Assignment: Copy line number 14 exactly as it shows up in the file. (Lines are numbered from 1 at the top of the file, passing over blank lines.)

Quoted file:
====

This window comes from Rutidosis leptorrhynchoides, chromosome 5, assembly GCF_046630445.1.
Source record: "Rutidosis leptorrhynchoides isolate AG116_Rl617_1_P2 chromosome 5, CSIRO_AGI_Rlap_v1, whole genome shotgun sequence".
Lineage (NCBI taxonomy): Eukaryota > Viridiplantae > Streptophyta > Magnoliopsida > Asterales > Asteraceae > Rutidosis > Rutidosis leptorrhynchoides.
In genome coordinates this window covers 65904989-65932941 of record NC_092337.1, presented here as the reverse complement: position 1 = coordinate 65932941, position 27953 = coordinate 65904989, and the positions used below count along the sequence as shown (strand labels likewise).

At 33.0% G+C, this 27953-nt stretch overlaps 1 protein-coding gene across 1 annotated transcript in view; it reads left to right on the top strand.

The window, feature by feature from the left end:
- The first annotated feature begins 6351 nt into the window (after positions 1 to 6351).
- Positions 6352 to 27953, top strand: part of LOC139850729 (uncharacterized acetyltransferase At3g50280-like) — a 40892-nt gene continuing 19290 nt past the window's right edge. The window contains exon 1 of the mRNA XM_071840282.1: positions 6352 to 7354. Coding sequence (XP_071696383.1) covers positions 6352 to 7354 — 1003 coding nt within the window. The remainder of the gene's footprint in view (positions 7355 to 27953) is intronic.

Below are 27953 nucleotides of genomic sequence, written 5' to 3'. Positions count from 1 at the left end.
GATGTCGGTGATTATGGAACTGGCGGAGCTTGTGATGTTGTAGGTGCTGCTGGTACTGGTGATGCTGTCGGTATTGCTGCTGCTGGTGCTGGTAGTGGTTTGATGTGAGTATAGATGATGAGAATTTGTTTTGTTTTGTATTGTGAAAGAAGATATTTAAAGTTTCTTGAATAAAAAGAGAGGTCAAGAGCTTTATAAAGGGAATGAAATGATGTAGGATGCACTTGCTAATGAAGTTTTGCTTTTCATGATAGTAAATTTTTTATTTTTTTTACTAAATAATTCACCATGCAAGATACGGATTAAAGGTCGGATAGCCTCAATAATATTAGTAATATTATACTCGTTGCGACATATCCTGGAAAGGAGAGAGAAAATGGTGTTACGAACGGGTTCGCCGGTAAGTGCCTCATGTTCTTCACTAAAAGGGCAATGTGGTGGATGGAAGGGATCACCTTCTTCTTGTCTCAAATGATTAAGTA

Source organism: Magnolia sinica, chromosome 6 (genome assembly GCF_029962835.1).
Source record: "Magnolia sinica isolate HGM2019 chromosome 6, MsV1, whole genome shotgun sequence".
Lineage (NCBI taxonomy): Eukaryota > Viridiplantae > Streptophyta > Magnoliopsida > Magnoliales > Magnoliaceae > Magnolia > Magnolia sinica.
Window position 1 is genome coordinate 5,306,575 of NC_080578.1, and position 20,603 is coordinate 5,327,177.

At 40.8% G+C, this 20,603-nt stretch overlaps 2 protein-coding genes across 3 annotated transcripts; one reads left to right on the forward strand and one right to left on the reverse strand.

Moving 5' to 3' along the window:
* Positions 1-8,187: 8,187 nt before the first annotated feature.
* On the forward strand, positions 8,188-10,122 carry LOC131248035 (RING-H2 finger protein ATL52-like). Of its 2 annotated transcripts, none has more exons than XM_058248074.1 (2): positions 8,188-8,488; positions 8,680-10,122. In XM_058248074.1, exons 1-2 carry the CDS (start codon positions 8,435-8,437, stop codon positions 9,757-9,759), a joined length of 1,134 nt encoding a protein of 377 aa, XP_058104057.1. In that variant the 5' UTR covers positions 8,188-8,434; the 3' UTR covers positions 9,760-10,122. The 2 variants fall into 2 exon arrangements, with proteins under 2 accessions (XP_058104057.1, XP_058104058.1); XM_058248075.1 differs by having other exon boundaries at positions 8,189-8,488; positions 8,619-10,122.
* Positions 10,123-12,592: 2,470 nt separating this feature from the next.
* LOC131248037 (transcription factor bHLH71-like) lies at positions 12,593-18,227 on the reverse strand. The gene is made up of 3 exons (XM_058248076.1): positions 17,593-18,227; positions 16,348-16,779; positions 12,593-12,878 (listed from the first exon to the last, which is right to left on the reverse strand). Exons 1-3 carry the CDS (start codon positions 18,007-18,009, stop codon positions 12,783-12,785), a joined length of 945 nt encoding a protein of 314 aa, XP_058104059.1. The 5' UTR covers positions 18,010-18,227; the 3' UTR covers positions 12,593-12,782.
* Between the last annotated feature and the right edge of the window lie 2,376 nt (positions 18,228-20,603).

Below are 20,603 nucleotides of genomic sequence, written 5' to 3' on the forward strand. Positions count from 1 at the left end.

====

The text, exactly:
Window position 1 is genome coordinate 5,306,575 of NC_080578.1, and position 20,603 is coordinate 5,327,177.